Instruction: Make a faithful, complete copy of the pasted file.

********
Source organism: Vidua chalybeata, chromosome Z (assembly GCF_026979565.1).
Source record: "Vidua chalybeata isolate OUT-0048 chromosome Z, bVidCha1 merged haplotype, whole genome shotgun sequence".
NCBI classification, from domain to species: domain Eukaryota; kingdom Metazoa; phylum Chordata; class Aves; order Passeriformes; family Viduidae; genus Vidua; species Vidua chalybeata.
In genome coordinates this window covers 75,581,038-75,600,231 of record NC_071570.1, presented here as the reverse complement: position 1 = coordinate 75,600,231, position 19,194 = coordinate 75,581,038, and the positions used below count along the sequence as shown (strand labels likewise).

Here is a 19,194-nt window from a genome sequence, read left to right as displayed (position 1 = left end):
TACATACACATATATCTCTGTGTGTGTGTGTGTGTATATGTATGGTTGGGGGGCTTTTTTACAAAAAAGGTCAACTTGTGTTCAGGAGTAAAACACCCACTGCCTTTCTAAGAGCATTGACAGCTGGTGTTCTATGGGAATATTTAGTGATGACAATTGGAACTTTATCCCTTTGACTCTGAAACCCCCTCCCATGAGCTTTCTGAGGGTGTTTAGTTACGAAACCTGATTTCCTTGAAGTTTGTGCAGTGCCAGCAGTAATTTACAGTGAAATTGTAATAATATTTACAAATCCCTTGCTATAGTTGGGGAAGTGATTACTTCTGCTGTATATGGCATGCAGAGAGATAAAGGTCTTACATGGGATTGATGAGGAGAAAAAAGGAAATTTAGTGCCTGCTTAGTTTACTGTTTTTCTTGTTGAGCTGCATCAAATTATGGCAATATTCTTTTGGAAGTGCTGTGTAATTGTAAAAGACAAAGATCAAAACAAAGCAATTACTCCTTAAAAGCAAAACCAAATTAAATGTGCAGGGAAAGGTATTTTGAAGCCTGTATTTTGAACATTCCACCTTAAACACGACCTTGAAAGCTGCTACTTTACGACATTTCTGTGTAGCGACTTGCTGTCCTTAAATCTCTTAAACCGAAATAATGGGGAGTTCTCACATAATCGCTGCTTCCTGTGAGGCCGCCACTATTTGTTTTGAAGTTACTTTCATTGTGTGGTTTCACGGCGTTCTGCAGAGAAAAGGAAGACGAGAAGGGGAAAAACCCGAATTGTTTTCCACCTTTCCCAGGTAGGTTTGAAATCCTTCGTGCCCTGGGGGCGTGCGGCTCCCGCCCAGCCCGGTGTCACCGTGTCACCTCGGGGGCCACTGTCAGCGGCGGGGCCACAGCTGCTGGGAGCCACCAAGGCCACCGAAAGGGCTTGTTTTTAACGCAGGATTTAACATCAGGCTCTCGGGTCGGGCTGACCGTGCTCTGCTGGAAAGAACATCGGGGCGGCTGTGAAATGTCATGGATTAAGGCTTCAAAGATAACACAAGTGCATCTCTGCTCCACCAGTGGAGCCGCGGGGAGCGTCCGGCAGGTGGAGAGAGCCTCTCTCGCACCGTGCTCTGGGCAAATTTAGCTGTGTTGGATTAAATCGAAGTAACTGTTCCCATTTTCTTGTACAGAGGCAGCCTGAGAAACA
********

Source organism: Vidua chalybeata, chromosome Z (assembly GCF_026979565.1).
Source record: "Vidua chalybeata isolate OUT-0048 chromosome Z, bVidCha1 merged haplotype, whole genome shotgun sequence".
NCBI classification, from domain to species: domain Eukaryota; kingdom Metazoa; phylum Chordata; class Aves; order Passeriformes; family Viduidae; genus Vidua; species Vidua chalybeata.
In genome coordinates this window covers 75,581,038-75,600,231 of record NC_071570.1, presented here as the reverse complement: position 1 = coordinate 75,600,231, position 19,194 = coordinate 75,581,038, and the positions used below count along the sequence as shown (strand labels likewise).

Here is a 19,194-nt window from a genome sequence, read left to right as displayed (position 1 = left end):
TACATACACATATATCTCTGTGTGTGTGTGTGTGTATATGTATGGTTGGGGGGCTTTTTTACAAAAAAGGTCAACTTGTGTTCAGGAGTAAAACACCCACTGCCTTTCTAAGAGCATTGACAGCTGGTGTTCTATGGGAATATTTAGTGATGACAATTGGAACTTTATCCCTTTGACTCTGAAACCCCCTCCCATGAGCTTTCTGAGGGTGTTTAGTTACGAAACCTGATTTCCTTGAAGTTTGTGCAGTGCCAGCAGTAATTTACAGTGAAATTGTAATAATATTTACAAATCCCTTGCTATAGTTGGGGAAGTGATTACTTCTGCTGTATATGGCATGCAGAGAGATAAAGGTCTTACATGGGATTGATGAGGAGAAAAAAGGAAATTTAGTGCCTGCTTAGTTTACTGTTTTTCTTGTTGAGCTGCATCAAATTATGGCAATATTCTTTTGGAAGTGCTGTGTAATTGTAAAAGACAAAGATCAAAACAAAGCAATTACTCCTTAAAAGCAAAACCAAATTAAATGTGCAGGGAAAGGTATTTTGAAGCCTGTATTTTGAACATTCCACCTTAAACACGACCTTGAAAGCTGCTACTTTACGACATTTCTGTGTAGCGACTTGCTGTCCTTAAATCTCTTAAACCGAAATAATGGGGAGTTCTCACATAATCGCTGCTTCCTGTGAGGCCGCCACTATTTGTTTTGAAGTTACTTTCATTGTGTGGTTTCACGGCGTTCTGCAGAGAAAAGGAAGACGAGAAGGGGAAAAACCCGAATTGTTTTCCACCTTTCCCAGGTAGGTTTGAAATCCTTCGTGCCCTGGGGGCGTGCGGCTCCCGCCCAGCCCGGTGTCACCGTGTCACCTCGGGGGCCACTGTCAGCGGCGGGGCCACAGCTGCTGGGAGCCACCAAGGCCACCGAAAGGGCTTGTTTTTAACGCAGGATTTAACATCAGGCTCTCGGGTCGGGCTGACCGTGCTCTGCTGGAAAGAACATCGGGGCGGCTGTGAAATGTCATGGATTAAGGCTTCAAAGATAACACAAGTGCATCTCTGCTCCACCAGTGGAGCCGCGGGGAGCGTCCGGCAGGTGGAGAGAGCCTCTCTCGCACCGTGCTCTGGGCAAATTTAGCTGTGTTGGATTAAATCGAAGTAACTGTTCCCATTTTCTTGTACAGAGGCAGCCTGAGAAACA